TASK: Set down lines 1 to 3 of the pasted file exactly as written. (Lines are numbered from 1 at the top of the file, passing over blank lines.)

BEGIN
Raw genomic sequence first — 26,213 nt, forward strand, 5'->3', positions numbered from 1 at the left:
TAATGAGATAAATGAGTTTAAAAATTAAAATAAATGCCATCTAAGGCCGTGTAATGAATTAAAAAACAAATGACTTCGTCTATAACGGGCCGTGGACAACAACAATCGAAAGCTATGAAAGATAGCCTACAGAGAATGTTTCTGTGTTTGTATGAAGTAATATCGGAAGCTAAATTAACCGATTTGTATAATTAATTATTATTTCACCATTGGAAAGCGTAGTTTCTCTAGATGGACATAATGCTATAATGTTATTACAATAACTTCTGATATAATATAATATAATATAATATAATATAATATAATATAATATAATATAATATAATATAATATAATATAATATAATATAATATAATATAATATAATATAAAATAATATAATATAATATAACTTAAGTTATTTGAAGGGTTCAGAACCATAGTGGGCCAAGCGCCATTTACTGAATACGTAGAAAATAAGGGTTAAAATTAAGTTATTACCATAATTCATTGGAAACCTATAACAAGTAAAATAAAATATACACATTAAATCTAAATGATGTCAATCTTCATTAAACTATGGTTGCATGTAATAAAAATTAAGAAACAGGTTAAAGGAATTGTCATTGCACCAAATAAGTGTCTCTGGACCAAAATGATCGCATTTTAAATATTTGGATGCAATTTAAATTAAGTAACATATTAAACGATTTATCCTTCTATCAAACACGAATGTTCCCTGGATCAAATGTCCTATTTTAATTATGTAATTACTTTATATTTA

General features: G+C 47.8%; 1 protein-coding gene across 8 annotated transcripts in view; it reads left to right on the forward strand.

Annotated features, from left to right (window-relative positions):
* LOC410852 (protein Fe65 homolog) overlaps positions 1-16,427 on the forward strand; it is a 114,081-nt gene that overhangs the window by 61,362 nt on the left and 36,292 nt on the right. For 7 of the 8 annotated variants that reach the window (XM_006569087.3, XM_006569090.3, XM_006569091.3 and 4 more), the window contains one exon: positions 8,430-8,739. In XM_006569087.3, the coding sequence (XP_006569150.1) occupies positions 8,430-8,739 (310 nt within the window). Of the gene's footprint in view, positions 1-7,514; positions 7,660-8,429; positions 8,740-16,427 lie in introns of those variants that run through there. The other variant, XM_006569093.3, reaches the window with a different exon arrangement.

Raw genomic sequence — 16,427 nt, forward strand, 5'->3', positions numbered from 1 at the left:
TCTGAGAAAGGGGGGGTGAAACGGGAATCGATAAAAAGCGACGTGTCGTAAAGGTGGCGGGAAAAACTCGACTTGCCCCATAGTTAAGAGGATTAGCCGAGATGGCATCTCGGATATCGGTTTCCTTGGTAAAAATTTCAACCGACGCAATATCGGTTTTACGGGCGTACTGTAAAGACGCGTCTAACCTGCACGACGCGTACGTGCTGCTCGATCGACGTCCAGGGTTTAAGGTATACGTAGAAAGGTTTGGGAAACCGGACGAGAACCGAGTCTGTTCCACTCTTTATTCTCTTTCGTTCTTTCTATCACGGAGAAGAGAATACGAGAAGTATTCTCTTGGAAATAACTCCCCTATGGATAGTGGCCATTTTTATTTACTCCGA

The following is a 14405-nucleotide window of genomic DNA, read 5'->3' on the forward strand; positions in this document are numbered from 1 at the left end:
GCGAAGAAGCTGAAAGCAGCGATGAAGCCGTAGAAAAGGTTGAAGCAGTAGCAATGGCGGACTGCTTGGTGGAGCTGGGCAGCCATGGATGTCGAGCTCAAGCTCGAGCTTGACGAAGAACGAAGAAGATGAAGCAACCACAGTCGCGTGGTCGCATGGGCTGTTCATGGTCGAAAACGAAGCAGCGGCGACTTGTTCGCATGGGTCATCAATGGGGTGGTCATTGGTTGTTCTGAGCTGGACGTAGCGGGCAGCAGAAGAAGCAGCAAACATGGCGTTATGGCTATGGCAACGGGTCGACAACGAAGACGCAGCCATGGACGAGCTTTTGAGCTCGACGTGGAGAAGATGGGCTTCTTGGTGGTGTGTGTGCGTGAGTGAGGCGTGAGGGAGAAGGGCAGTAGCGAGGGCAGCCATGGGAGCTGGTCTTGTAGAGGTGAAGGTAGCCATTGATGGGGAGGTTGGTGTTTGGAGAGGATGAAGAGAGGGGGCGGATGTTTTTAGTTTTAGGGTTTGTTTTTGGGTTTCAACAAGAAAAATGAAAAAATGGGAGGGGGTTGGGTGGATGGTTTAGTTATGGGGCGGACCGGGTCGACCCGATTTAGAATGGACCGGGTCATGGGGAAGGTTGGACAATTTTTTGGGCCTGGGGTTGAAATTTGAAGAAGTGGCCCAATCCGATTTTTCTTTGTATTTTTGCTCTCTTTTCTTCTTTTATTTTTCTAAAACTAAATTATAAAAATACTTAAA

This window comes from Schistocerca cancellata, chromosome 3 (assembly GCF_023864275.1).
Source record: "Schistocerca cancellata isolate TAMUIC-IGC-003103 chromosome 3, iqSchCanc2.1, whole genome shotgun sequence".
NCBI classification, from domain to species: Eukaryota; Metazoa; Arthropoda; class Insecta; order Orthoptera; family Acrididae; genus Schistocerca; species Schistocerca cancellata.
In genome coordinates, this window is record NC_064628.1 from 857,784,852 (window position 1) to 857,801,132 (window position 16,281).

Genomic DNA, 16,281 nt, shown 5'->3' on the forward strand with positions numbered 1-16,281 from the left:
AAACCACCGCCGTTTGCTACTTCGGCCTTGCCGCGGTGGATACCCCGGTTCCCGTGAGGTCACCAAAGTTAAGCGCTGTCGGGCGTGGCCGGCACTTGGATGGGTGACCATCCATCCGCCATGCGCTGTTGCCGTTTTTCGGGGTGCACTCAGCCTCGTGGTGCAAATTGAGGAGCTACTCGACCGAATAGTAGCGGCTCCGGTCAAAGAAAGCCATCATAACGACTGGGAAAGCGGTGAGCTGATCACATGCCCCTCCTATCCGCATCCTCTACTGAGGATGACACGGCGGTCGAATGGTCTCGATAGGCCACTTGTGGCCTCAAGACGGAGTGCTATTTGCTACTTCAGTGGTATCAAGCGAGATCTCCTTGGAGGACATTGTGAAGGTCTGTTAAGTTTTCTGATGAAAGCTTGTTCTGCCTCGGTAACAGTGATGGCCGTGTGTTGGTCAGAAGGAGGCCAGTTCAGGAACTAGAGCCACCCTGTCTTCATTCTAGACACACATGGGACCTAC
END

Raw genomic sequence first — 26,213 nt, forward strand, 5'->3', positions numbered from 1 at the left:
TAATGAGATAAATGAGTTTAAAAATTAAAATAAATGCCATCTAAGGCCGTGTAATGAATTAAAAAACAAATGACTTCGTCTATAACGGGCCGTGGACAACAACAATCGAAAGCTATGAAAGATAGCCTACAGAGAATGTTTCTGTGTTTGTATGAAGTAATATCGGAAGCTAAATTAACCGATTTGTATAATTAATTATTATTTCACCATTGGAAAGCGTAGTTTCTCTAGATGGACATAATGCTATAATGTTATTACAATAACTTCTGATATAATATAATATAATATAATATAATATAATATAATATAATATAATATAATATAATATAATATAATATAATATAATATAATATAATATAATATAATATAAAATAATATAATATAATATAACTTAAGTTATTTGAAGGGTTCAGAACCATAGTGGGCCAAGCGCCATTTACTGAATACGTAGAAAATAAGGGTTAAAATTAAGTTATTACCATAATTCATTGGAAACCTATAACAAGTAAAATAAAATATACACATTAAATCTAAATGATGTCAATCTTCATTAAACTATGGTTGCATGTAATAAAAATTAAGAAACAGGTTAAAGGAATTGTCATTGCACCAAATAAGTGTCTCTGGACCAAAATGATCGCATTTTAAATATTTGGATGCAATTTAAATTAAGTAACATATTAAACGATTTATCCTTCTATCAAACACGAATGTTCCCTGGATCAAATGTCCTATTTTAATTATGTAATTACTTTATATTTA

General features: G+C 47.8%; 1 protein-coding gene across 8 annotated transcripts in view; it reads left to right on the forward strand.